# long integer math mystery

If I run the following code the result, newnum, comes out right if the second byte is less than 0x80. If i run the code, replacing the 7f with 80 or greater the result is low by 0x1000. I do not understand. I thought that it had to do with the long being signed, but tried it with unsigned long and the result was the same. I figure the 0x1000 difference is a clue, but to what?

output with byte 2 less than 0x80 AABB7FDD DD 7F BB AA AABB7FDD

output with byte 2 0x80 or greater AABB80DD DD 80 BB AA AABA80DD

``````long num = 0xaabb7fdd;  0xaabb80dd has error
byte byt[5];

void setup()
{
Serial.begin(9600);
Serial.println(num, HEX);
Serial.println(num, BIN);
byt[0] = num;
byt[1] = num>>8;
byt[2] = num>>16;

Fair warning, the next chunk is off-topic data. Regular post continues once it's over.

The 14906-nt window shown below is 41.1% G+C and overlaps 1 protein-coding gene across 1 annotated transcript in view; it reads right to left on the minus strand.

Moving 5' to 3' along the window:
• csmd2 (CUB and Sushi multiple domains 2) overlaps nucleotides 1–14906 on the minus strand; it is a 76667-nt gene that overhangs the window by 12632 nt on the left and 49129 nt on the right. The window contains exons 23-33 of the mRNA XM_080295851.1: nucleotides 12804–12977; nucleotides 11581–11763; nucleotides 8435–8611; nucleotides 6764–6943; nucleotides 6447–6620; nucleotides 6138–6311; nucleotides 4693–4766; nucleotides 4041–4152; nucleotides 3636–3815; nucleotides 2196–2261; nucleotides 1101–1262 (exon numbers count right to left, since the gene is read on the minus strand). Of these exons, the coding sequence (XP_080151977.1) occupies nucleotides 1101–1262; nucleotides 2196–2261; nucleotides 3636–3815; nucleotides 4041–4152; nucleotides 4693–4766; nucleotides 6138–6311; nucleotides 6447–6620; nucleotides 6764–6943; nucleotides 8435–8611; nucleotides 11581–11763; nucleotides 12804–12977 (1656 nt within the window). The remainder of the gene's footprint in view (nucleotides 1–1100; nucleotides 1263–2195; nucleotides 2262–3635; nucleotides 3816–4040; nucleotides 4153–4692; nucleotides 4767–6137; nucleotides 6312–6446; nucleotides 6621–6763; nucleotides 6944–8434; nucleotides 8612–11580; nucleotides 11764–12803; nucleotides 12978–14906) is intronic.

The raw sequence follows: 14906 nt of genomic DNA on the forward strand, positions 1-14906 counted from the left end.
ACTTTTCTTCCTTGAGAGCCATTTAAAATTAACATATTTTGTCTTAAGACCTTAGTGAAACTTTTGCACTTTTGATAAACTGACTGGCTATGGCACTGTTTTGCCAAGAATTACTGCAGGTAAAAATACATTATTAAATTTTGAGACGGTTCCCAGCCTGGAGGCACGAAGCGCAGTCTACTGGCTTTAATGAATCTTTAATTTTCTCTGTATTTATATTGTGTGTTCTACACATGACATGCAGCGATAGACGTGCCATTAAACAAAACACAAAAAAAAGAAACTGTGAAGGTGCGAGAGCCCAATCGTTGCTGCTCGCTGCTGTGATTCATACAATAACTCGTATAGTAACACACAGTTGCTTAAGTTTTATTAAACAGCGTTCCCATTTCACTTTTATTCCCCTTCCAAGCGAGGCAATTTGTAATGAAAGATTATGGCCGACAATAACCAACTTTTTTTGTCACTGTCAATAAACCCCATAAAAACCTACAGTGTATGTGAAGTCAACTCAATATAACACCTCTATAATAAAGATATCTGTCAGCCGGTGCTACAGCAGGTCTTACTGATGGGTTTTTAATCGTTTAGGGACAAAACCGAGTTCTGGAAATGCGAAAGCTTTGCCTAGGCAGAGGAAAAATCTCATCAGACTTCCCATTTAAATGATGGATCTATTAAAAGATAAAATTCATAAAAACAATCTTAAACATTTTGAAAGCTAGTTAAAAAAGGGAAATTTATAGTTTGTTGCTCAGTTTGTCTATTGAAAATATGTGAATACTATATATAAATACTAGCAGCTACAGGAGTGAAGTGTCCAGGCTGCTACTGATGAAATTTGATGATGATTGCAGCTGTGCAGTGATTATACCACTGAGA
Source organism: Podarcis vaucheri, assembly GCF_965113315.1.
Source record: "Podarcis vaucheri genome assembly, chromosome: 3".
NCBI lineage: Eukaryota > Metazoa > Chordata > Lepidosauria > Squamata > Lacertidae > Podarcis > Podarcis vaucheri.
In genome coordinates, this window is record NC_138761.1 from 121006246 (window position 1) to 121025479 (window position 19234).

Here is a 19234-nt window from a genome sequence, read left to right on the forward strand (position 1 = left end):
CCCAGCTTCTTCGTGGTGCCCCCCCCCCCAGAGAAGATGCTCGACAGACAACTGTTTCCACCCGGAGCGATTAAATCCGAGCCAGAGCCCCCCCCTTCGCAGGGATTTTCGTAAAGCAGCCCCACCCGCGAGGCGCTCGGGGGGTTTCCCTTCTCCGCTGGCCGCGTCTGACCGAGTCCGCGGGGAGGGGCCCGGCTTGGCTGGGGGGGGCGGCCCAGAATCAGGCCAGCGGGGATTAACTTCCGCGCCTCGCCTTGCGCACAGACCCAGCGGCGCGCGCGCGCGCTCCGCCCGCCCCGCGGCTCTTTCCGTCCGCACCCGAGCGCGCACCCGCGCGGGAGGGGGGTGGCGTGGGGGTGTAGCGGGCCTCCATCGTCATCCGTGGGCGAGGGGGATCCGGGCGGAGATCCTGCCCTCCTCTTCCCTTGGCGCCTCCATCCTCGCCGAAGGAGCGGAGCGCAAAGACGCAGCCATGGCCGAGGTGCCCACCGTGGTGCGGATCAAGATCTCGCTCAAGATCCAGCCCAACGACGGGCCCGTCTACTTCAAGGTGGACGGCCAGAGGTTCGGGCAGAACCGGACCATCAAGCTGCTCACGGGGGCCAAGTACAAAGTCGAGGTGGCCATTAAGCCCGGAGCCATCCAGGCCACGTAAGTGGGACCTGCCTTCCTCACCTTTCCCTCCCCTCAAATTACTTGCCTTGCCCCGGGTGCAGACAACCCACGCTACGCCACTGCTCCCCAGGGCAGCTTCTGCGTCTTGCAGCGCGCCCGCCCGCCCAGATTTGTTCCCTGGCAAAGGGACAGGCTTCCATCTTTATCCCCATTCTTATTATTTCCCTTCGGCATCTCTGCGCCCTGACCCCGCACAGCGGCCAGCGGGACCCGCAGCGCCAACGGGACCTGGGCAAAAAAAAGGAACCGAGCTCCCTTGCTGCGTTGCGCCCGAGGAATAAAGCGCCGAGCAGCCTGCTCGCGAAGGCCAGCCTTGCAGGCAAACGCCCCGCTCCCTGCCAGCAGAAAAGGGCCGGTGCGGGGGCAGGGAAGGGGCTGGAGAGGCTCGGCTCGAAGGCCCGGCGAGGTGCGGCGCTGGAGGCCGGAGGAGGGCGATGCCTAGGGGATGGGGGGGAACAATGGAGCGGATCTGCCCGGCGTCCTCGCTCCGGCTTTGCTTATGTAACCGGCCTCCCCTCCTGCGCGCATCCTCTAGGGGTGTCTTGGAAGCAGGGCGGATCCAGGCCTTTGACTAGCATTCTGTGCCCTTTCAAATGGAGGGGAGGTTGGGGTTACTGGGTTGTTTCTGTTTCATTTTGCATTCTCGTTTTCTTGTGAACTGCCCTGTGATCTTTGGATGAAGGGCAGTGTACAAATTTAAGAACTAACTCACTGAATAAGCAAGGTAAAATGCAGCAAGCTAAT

byt[3] = num>>24;
Serial.print(byt[0], HEX);
Serial.print("   ");
Serial.print(byt[1], HEX);
Serial.print("   ");
Serial.print(byt[2], HEX);
Serial.print("   ");
Serial.println(byt[3], HEX);
byt[4] = '\0';
long newnum = (byt[3] * 16777216) + (byt[2] * 65536) + (byt[1] * 256) + byt[0];
Serial.println(newnum, HEX);
Serial.println(newnum, BIN);

}

void loop()
{

}
``````

I googled sign extension. My brain hurts. I'm taking a break.

Edit. Thanks for the clue, AWOL. I found a post that had an answer and am getting the results that I need. Just needed a clue what to look for.

Intermediate results in C are normally signed int unless both argments were unsigned.

If you calculate a byte times 256, that 256 is a signed int constant.

The correct way to build up a larger result from bytes is to use a variable
of the result type as the working space:

``````  long newnum = 0 ;
for (byte i = 3 ; i >= 0 ; i--)
newnum = (newnum << 8) | byt [i] ;  // byt value extended to long, not int, before the |
``````

Then the intermediate results are always 32 bit long, and you never get a signbit
at position 15 (which is where it is for signed int).